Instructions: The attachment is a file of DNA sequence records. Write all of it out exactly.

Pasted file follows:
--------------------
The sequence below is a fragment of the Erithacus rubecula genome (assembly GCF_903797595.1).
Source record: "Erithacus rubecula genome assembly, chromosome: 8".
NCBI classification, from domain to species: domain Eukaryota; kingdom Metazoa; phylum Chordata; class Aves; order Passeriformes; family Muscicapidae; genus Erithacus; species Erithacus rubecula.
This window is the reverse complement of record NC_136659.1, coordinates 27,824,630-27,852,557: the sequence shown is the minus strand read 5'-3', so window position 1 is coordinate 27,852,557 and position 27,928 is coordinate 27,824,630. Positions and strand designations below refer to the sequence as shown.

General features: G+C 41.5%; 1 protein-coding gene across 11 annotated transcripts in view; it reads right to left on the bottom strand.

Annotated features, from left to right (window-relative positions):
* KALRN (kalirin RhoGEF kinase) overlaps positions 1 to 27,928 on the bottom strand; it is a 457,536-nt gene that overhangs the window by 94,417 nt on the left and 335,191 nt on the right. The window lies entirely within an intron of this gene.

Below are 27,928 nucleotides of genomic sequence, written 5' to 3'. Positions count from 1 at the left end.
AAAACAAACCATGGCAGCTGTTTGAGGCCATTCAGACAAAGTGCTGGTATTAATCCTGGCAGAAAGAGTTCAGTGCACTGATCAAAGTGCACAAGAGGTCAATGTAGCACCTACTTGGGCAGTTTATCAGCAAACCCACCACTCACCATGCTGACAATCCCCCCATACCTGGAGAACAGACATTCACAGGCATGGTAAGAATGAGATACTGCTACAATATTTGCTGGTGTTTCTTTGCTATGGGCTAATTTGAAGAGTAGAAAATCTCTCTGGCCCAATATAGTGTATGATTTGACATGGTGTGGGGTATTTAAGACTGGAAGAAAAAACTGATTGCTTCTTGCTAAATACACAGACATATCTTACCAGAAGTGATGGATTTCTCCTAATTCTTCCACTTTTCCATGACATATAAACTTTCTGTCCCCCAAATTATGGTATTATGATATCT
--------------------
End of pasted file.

The sequence below is a fragment of the Erithacus rubecula genome (assembly GCF_903797595.1).
Source record: "Erithacus rubecula genome assembly, chromosome: 8".
NCBI classification, from domain to species: domain Eukaryota; kingdom Metazoa; phylum Chordata; class Aves; order Passeriformes; family Muscicapidae; genus Erithacus; species Erithacus rubecula.
This window is the reverse complement of record NC_136659.1, coordinates 27,824,630-27,852,557: the sequence shown is the minus strand read 5'-3', so window position 1 is coordinate 27,852,557 and position 27,928 is coordinate 27,824,630. Positions and strand designations below refer to the sequence as shown.

General features: G+C 41.5%; 1 protein-coding gene across 11 annotated transcripts in view; it reads right to left on the bottom strand.

Annotated features, from left to right (window-relative positions):
* KALRN (kalirin RhoGEF kinase) overlaps positions 1 to 27,928 on the bottom strand; it is a 457,536-nt gene that overhangs the window by 94,417 nt on the left and 335,191 nt on the right. The window lies entirely within an intron of this gene.

Below are 27,928 nucleotides of genomic sequence, written 5' to 3'. Positions count from 1 at the left end.
AAAACAAACCATGGCAGCTGTTTGAGGCCATTCAGACAAAGTGCTGGTATTAATCCTGGCAGAAAGAGTTCAGTGCACTGATCAAAGTGCACAAGAGGTCAATGTAGCACCTACTTGGGCAGTTTATCAGCAAACCCACCACTCACCATGCTGACAATCCCCCCATACCTGGAGAACAGACATTCACAGGCATGGTAAGAATGAGATACTGCTACAATATTTGCTGGTGTTTCTTTGCTATGGGCTAATTTGAAGAGTAGAAAATCTCTCTGGCCCAATATAGTGTATGATTTGACATGGTGTGGGGTATTTAAGACTGGAAGAAAAAACTGATTGCTTCTTGCTAAATACACAGACATATCTTACCAGAAGTGATGGATTTCTCCTAATTCTTCCACTTTTCCATGACATATAAACTTTCTGTCCCCCAAATTATGGTATTATGATATCT